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Cabinet is considering the implementation of a framework geared toward the professionalisation of the entire public service, says Cooperative Governance and Traditional Affairs minister, Dr Nkosazana Dlamini Zuma.
The minister made the comment while responding to a question about the professionalisation of local government when she was submitting oral replies before the National Council of Provinces (NCOP) on Wednesday.
She said the department was implementing various measures in this regard “to manage the interface between the professional administration and political leadership of municipalities”. The National School of Governance would administer these.
“These measures include regulations, the introduction of frameworks, as well as the deployment of technical and professional capacities, all of which will be enhanced by proposals related to the amendment.”
In June, Dlamini Zuma introduced regulations professionalising local government administration by establishing uniform norms and standards.
“They also include minimum qualification and competency criteria, which entails requirements for senior management such as tertiary qualifications, a minimum of five years management experience and certain critical leadership competencies, such as problem-solving.
“They also delineate roles and responsibilities for councillors and officials [which] was prohibiting councillors from participating in the recruitment and selection processes,” the minister told Members of Parliament (MPs).
To complement this, the minister said the Municipal Infrastructure Support Agency (MISA) worked with municipalities and deployed professionals to specific municipalities.
“These include registered engineers, planners, as well as energy, solid waste, water, sanitation, and roads and transport specialists who work and provide on-the-job training and support to municipal staff.
“Such support includes enrolling the youth, local community members and officials in the recognition of prior learning program, apprenticeship program, and young graduates program among other professional development programs.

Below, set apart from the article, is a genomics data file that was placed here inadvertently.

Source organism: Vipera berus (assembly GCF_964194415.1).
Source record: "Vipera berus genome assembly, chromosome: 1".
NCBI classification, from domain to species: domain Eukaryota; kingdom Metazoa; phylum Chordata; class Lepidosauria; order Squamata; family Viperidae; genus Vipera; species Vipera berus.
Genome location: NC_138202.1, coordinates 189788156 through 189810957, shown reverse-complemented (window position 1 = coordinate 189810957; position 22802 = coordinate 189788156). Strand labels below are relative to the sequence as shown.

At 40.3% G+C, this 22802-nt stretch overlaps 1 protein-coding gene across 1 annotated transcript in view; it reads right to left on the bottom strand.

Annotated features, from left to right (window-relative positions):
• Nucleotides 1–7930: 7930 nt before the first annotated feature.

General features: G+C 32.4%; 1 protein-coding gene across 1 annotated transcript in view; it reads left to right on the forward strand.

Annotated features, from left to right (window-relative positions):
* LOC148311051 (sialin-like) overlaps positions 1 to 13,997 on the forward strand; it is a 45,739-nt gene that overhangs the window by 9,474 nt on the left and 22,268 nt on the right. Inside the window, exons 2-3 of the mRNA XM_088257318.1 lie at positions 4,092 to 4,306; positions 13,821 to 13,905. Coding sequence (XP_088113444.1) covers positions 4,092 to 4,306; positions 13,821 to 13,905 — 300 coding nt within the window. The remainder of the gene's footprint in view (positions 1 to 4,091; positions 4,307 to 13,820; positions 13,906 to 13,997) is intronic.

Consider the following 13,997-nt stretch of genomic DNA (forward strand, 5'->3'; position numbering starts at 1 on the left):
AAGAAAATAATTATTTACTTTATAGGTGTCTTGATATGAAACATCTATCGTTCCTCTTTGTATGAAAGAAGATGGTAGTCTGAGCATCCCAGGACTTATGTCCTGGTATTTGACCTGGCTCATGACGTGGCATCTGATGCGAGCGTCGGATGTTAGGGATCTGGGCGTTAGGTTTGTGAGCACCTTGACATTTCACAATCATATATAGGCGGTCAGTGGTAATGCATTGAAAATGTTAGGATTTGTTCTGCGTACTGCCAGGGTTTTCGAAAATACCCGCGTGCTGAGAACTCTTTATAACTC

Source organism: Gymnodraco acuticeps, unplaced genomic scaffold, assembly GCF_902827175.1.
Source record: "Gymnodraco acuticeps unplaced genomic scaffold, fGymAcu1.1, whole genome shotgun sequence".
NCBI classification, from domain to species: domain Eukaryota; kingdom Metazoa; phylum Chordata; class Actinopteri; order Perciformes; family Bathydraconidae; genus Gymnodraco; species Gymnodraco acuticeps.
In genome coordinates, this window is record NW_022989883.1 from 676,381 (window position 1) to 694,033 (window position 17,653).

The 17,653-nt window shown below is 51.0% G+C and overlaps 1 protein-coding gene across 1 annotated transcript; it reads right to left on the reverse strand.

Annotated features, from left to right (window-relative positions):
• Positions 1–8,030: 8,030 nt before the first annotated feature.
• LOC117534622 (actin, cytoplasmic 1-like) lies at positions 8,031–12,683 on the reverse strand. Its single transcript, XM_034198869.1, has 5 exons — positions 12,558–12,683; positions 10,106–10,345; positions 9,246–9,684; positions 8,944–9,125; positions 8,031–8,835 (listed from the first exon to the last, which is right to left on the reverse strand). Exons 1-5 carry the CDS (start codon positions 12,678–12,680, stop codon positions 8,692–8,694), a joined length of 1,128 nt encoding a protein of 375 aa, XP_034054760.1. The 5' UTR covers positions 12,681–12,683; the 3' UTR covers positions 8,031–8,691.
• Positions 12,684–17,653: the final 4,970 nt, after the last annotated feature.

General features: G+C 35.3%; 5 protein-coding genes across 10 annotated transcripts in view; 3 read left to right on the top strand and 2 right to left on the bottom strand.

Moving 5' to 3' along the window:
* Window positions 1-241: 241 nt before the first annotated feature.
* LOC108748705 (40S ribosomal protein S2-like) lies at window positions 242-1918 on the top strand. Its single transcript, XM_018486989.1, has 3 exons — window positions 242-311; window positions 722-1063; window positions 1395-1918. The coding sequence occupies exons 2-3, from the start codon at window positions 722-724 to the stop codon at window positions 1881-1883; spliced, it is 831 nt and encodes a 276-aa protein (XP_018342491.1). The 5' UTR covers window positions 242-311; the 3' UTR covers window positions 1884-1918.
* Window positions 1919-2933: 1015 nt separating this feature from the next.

“However, this support is far from being adequate because we are limited by resources at the disposal of MISA. Nonetheless, the participants are enabled to professionally register,” she said.
To address the issue of current measures not adequately addressing questionable appointments, the minister spoke of the Municipal Systems Amendment Bill. The bill prohibits all municipal officials from holding political office. The Bill also empowers MECs to take appropriate steps, which may include the application of declaratory order on the validity of appointments to enforce compliance.
“The Municipal Systems Amendment Bill is currently before the President and once assented to, will bolster our efforts towards meeting this objective. In the end, all governing political parties and other parties must also take responsibility for ensuring that all these are adhered to,” she said.
Dlamini Zuma said the department was reviewing the capacity-building strategy for local government with a view to improving coordination of capacity, support, and better structuring initiatives across the sector.
“Each municipality will be bound to develop, adopt and implement a capacity development plan, which will be aligned to the Integrated Development Plan. Each plan will serve as a single capacity support agreement through which all stakeholders will channel support to the municipality,” she said.
She said the department would focus on designing generic capacity support programs and mobilising resources for implementation by municipalities.
“Through the District Development Model [DDM], we also intend mobilising other departments to come to the assistance of local government,” she told the NCOP.
The DDM is a comprehensive planning model for cooperative governance, which seeks to be a new, integrated, district-based service delivery approach aimed at fast-tracking service delivery.